By Chris Dove – Professional Writing and Editing for Businesses and Individuals
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Immediately after his Grand Prix win on 7 July at the Hockenheimring in central Germany, Formula One racing driver Sebastian Vettel addressed a press conference during which he was criticised for answering questions in English, not in his native German tongue. Vettel replied that since F1 has millions of fans around the world, it was right to speak in the language they understand. Celebrating his 26th birthday just four days earlier, Vettel is already a success in his field – a young visionary role model recognising the value of reaching out to the world’s English-speaking majority.
That majority is increasingly to be found online using English as their first or second language. Globalisation and easier access to internet users in developing countries means english online content could be your passport to increasing online sales as the international language of business and the dominant language of the internet.
Early language lessons
While Andalucía is the second most important destination for foreign language students travelling to learn Spanish, summer 2013 is seeing increasing numbers of Spanish students heading off to Britain and the United States to improve their English and job prospects at a time when the Cervantes Institute that promotes Spanish language teaching confirms English as the most studied foreign language.
Most people agree the concept of a ´global digital village´ is a good thing, enabling us to share common interests and experiences online from wherever we are to near or far-flung locations. For online traders, it´s about capturing those interests and experiences, converting them into sales.
Reaching your target market through their mother tongue is an obvious start.
Learning to speak to potential clients in their language may be challenging, but with commitment can be done – levels of multilingualism are particularly high here in Málaga where we enjoy the large mix of languages used by international residents and tourists.
Choosing one of five languages was compulsory in my school: French, German, Spanish, Italian or Latin – the vast majority opting for French. Though I only once received a score of 19 out of 20 for an English spelling test (a horrible shock after years of scoring 20 out of 20), how I wish my classmates and I had paid attention during French lessons! If we´d known then what we know now – that the four corners of the world would be within easy reach with computer screens on every desk – we´d have taken languages seriously, practised our pronunciation and learned valuable early lessons in communicating with and appreciating other cultures.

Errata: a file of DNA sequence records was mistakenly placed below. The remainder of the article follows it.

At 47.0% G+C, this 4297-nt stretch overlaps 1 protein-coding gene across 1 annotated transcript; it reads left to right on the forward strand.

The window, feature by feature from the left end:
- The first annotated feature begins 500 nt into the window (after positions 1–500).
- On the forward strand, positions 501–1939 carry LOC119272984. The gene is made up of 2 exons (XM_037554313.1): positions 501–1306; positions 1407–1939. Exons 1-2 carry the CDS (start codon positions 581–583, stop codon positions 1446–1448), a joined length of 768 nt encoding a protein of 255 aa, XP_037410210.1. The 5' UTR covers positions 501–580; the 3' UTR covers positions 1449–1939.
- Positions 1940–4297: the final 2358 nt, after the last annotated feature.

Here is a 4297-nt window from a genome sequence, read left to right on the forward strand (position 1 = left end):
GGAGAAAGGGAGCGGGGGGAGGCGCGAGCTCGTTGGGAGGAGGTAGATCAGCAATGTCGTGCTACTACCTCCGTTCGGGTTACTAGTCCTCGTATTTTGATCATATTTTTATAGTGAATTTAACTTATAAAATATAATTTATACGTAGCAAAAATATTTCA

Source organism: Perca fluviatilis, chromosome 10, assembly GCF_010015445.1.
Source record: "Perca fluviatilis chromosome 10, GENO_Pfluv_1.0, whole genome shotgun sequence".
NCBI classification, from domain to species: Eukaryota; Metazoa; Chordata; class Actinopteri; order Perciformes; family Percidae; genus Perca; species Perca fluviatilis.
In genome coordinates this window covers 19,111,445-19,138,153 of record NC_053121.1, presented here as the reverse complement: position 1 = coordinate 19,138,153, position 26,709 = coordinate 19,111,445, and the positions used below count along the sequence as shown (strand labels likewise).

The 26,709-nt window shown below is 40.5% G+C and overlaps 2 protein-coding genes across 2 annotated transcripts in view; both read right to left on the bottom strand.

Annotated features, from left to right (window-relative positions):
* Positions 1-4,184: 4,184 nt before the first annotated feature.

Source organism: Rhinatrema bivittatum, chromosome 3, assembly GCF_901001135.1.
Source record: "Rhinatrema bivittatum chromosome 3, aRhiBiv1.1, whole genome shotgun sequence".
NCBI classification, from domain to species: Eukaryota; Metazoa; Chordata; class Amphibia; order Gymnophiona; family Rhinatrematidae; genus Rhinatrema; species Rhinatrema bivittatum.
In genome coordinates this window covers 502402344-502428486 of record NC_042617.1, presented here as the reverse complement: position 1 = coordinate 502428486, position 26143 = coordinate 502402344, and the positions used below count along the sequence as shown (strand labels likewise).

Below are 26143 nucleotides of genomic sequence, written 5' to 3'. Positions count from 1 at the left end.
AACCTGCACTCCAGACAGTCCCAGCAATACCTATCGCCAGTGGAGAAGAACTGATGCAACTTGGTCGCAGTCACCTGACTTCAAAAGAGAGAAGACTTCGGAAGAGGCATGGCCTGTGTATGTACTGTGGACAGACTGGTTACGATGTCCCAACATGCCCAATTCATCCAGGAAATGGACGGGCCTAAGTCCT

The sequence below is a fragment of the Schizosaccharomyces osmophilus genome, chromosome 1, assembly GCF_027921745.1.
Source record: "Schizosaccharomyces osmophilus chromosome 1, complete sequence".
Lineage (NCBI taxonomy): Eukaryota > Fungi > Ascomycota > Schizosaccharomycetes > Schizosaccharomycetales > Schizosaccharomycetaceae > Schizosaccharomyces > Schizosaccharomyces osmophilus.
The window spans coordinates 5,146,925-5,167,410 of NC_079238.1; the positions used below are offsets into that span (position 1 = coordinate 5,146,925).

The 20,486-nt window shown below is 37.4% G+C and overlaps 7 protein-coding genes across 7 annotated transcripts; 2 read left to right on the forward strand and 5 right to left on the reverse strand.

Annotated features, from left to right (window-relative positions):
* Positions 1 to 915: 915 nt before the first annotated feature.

English for Business
Growing numbers of English speakers offer opportunities to reach global markets. According to the British Council cultural relations organisation: “One out of four of the world’s population speak English to some level of competence; demand from the other three-quarters is increasing. The English language makes it possible for companies to develop markets, sell into them and form commercial alliances.”
Under UNESCO´s Strategic Development Programme 2000-2007, I sat on the British Council´s Communications Committee and was sent to speak at an internet conference in Bucharest, Romania during which the entire two-day event was conducted in English.
Global demand for online English language learning increased 41% in the five years to 2011 with researchers Ambient Insight “significantly revising our international forecasts for digital English language learning products upward from the previous forecast.” They recorded English learning rates above 30% in Malaysia, China, Romania and Ukraine with Indonesia, Brazil, Poland, India, Georgia and Russian not far behind.
As hosts of the World Cup in 2014 and Olympic Games in 2016, Brazil is preparing for global exposure. The Brazilian Ministry of Tourism is providing English training to 306,000 professionals for the World Cup alone. During a 7-week holiday touring Brazil ten years ago, I was impressed hearing large numbers of English-speakers in a business hotel in its capital, Brasilia, though very few English speakers in Rio´s hotels and shops.
For more than four years I worked as Contributing Editor for a global trade website and magazine based in America. Responsible for trade news and market reports covering southern Europe, my Spanish knowledge enabled me to construct logical sentences for emails to Spanish, French, Portuguese and Italian companies – a strategy resulting in high response rates as many of the people contacted said they appreciated my attempts to correspond in their language. Free online translation services such as SpanishDict and Google Translate are invaluable resources, however, even in these cases you need a reasonable understanding of the other language and neither provide 100% correct equivalents for use in official documents.
The Case for English Content
With Andalucía´s high numbers of English-speaking residents and tourists, shops presenting product and service information in both English and Spanish are bound to do better. The same applies online.
Due to an insatiable appetite for reading and a genuine love of language and culture, I´ve become an experienced promotional business writer. Starting off in print writing Duty and Tax Free Shopping brochures for British Airports Authority, I´ve come full circle writing content for many of the Coast´s companies through my Professional Writing and Editing Service.